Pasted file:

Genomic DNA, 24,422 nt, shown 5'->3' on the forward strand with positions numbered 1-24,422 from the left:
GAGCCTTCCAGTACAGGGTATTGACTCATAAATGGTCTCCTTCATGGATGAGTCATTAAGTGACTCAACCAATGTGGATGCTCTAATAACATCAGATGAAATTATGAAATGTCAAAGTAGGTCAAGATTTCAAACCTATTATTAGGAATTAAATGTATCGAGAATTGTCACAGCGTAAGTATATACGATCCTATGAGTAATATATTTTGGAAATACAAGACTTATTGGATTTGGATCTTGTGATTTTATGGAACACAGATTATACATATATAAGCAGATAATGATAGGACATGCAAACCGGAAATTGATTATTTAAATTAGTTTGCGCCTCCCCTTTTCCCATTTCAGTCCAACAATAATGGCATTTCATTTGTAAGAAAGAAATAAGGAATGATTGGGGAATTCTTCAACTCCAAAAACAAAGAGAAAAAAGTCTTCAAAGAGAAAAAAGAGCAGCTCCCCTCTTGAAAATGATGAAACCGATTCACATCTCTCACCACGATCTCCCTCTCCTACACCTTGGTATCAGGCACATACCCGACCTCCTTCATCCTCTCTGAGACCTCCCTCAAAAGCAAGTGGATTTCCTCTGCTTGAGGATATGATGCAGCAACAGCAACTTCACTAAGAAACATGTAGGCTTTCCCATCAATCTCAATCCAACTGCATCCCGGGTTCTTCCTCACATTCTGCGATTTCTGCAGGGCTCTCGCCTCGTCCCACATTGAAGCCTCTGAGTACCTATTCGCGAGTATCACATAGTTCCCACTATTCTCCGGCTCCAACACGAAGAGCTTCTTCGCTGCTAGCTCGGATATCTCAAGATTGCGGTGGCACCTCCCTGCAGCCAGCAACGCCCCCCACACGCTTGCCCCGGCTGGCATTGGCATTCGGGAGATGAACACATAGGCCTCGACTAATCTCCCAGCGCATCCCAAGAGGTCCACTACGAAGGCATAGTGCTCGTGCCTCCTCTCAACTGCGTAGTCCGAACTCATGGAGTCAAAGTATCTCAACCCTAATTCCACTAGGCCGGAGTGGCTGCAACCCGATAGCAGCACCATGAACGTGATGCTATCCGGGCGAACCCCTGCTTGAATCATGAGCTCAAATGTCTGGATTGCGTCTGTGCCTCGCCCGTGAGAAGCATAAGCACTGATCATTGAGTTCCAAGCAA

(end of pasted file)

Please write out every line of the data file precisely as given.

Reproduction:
Genomic DNA, 24,422 nt, shown 5'->3' on the forward strand with positions numbered 1-24,422 from the left:
GAGCCTTCCAGTACAGGGTATTGACTCATAAATGGTCTCCTTCATGGATGAGTCATTAAGTGACTCAACCAATGTGGATGCTCTAATAACATCAGATGAAATTATGAAATGTCAAAGTAGGTCAAGATTTCAAACCTATTATTAGGAATTAAATGTATCGAGAATTGTCACAGCGTAAGTATATACGATCCTATGAGTAATATATTTTGGAAATACAAGACTTATTGGATTTGGATCTTGTGATTTTATGGAACACAGATTATACATATATAAGCAGATAATGATAGGACATGCAAACCGGAAATTGATTATTTAAATTAGTTTGCGCCTCCCCTTTTCCCATTTCAGTCCAACAATAATGGCATTTCATTTGTAAGAAAGAAATAAGGAATGATTGGGGAATTCTTCAACTCCAAAAACAAAGAGAAAAAAGTCTTCAAAGAGAAAAAAGAGCAGCTCCCCTCTTGAAAATGATGAAACCGATTCACATCTCTCACCACGATCTCCCTCTCCTACACCTTGGTATCAGGCACATACCCGACCTCCTTCATCCTCTCTGAGACCTCCCTCAAAAGCAAGTGGATTTCCTCTGCTTGAGGATATGATGCAGCAACAGCAACTTCACTAAGAAACATGTAGGCTTTCCCATCAATCTCAATCCAACTGCATCCCGGGTTCTTCCTCACATTCTGCGATTTCTGCAGGGCTCTCGCCTCGTCCCACATTGAAGCCTCTGAGTACCTATTCGCGAGTATCACATAGTTCCCACTATTCTCCGGCTCCAACACGAAGAGCTTCTTCGCTGCTAGCTCGGATATCTCAAGATTGCGGTGGCACCTCCCTGCAGCCAGCAACGCCCCCCACACGCTTGCCCCGGCTGGCATTGGCATTCGGGAGATGAACACATAGGCCTCGACTAATCTCCCAGCGCATCCCAAGAGGTCCACTACGAAGGCATAGTGCTCGTGCCTCCTCTCAACTGCGTAGTCCGAACTCATGGAGTCAAAGTATCTCAACCCTAATTCCACTAGGCCGGAGTGGCTGCAACCCGATAGCAGCACCATGAACGTGATGCTATCCGGGCGAACCCCTGCTTGAATCATGAGCTCAAATGTCTGGATTGCGTCTGTGCCTCGCCCGTGAGAAGCATAAGCACTGATCATTGAGTTCCAAGCAA